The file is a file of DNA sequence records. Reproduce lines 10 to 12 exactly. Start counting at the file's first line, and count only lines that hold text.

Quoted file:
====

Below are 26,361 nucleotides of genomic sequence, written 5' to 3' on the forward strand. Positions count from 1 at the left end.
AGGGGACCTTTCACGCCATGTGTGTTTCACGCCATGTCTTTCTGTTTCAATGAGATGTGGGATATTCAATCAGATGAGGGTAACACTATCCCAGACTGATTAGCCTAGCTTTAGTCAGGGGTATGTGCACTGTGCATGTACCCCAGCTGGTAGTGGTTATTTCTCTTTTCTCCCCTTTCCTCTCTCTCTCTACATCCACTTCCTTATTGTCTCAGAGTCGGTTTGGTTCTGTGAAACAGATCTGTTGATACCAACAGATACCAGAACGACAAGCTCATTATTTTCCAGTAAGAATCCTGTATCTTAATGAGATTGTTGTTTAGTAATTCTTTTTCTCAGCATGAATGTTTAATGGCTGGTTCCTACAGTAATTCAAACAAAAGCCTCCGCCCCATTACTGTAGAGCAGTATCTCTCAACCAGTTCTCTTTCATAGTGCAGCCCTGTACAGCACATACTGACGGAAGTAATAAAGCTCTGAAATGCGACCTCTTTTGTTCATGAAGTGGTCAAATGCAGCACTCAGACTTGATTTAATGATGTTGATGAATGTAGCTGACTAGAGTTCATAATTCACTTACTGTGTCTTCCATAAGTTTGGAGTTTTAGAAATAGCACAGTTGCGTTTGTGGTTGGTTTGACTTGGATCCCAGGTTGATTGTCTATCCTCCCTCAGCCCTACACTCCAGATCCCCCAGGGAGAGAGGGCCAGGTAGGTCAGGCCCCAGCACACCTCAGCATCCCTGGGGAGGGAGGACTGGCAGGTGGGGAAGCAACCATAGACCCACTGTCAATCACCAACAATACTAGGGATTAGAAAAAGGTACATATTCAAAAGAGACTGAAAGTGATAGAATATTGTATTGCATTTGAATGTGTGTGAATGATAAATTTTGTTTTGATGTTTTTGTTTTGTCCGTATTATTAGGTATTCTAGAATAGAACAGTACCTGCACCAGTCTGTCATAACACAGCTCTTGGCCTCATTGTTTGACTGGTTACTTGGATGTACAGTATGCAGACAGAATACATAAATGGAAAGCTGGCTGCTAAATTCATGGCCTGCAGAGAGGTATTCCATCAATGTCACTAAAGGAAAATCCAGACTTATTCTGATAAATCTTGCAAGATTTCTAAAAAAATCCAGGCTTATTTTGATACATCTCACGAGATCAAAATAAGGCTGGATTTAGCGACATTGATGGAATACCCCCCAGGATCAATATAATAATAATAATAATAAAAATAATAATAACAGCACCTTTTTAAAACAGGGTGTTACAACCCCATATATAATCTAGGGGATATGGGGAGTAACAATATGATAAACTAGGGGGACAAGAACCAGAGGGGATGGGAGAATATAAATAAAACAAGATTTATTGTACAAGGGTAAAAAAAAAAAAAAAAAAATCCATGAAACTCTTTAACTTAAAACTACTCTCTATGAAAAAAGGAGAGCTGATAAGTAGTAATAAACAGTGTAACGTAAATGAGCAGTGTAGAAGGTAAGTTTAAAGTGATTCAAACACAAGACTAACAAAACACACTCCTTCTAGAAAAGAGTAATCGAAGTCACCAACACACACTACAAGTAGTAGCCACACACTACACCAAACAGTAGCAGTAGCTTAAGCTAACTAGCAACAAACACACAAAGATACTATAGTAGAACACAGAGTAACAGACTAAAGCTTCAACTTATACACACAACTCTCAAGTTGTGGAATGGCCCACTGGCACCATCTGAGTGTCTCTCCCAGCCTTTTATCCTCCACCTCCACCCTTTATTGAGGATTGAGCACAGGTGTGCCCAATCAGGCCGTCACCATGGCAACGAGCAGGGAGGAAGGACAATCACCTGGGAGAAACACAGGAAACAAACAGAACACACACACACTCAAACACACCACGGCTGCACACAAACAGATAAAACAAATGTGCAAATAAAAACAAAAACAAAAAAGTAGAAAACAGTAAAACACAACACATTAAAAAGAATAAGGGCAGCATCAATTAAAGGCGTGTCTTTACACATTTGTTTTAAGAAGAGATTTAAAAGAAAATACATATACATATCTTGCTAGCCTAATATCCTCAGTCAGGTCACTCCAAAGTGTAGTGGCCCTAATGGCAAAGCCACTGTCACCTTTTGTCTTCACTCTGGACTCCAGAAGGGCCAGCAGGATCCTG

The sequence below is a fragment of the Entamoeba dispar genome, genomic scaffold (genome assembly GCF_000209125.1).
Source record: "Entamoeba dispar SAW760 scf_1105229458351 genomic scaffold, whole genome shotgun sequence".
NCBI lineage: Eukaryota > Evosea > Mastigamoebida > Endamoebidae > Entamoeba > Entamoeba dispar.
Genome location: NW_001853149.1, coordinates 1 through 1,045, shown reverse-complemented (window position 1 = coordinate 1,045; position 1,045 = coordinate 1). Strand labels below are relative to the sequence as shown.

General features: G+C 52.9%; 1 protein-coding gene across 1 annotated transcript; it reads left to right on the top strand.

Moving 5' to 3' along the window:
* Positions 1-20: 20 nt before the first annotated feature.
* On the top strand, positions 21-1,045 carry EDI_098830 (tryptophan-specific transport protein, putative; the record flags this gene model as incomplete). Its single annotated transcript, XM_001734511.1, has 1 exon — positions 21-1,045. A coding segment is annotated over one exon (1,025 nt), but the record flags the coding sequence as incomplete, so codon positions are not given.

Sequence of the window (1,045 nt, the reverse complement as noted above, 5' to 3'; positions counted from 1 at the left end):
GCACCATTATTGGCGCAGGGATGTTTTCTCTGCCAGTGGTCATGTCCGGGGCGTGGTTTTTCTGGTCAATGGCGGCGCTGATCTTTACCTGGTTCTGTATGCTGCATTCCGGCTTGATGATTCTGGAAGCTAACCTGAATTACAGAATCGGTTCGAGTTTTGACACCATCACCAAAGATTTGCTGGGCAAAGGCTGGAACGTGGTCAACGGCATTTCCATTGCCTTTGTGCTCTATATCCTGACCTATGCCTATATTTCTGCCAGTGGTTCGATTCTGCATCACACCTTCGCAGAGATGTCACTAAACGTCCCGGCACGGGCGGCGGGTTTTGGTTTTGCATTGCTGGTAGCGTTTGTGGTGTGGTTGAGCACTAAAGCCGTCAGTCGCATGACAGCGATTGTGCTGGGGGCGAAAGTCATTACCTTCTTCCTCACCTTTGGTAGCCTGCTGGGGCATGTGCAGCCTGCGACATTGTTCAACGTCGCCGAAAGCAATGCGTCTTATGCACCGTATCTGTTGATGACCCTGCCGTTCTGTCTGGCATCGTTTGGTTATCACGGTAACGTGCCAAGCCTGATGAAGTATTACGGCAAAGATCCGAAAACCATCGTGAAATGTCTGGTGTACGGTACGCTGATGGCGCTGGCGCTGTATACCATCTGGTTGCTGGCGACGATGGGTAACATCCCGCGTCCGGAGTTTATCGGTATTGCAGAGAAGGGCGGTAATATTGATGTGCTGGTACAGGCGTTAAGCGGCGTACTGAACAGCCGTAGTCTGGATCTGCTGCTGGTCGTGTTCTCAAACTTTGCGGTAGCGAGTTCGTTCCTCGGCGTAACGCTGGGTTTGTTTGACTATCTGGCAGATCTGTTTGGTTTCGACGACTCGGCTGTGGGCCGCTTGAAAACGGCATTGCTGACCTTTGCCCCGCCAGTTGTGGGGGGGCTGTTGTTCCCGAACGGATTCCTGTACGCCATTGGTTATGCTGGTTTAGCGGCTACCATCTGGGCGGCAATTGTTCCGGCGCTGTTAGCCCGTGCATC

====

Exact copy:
* On the top strand, positions 21-1,045 carry EDI_098830 (tryptophan-specific transport protein, putative; the record flags this gene model as incomplete). Its single annotated transcript, XM_001734511.1, has 1 exon — positions 21-1,045. A coding segment is annotated over one exon (1,025 nt), but the record flags the coding sequence as incomplete, so codon positions are not given.

Sequence of the window (1,045 nt, the reverse complement as noted above, 5' to 3'; positions counted from 1 at the left end):
GCACCATTATTGGCGCAGGGATGTTTTCTCTGCCAGTGGTCATGTCCGGGGCGTGGTTTTTCTGGTCAATGGCGGCGCTGATCTTTACCTGGTTCTGTATGCTGCATTCCGGCTTGATGATTCTGGAAGCTAACCTGAATTACAGAATCGGTTCGAGTTTTGACACCATCACCAAAGATTTGCTGGGCAAAGGCTGGAACGTGGTCAACGGCATTTCCATTGCCTTTGTGCTCTATATCCTGACCTATGCCTATATTTCTGCCAGTGGTTCGATTCTGCATCACACCTTCGCAGAGATGTCACTAAACGTCCCGGCACGGGCGGCGGGTTTTGGTTTTGCATTGCTGGTAGCGTTTGTGGTGTGGTTGAGCACTAAAGCCGTCAGTCGCATGACAGCGATTGTGCTGGGGGCGAAAGTCATTACCTTCTTCCTCACCTTTGGTAGCCTGCTGGGGCATGTGCAGCCTGCGACATTGTTCAACGTCGCCGAAAGCAATGCGTCTTATGCACCGTATCTGTTGATGACCCTGCCGTTCTGTCTGGCATCGTTTGGTTATCACGGTAACGTGCCAAGCCTGATGAAGTATTACGGCAAAGATCCGAAAACCATCGTGAAATGTCTGGTGTACGGTACGCTGATGGCGCTGGCGCTGTATACCATCTGGTTGCTGGCGACGATGGGTAACATCCCGCGTCCGGAGTTTATCGGTATTGCAGAGAAGGGCGGTAATATTGATGTGCTGGTACAGGCGTTAAGCGGCGTACTGAACAGCCGTAGTCTGGATCTGCTGCTGGTCGTGTTCTCAAACTTTGCGGTAGCGAGTTCGTTCCTCGGCGTAACGCTGGGTTTGTTTGACTATCTGGCAGATCTGTTTGGTTTCGACGACTCGGCTGTGGGCCGCTTGAAAACGGCATTGCTGACCTTTGCCCCGCCAGTTGTGGGGGGGCTGTTGTTCCCGAACGGATTCCTGTACGCCATTGGTTATGCTGGTTTAGCGGCTACCATCTGGGCGGCAATTGTTCCGGCGCTGTTAGCCCGTGCATC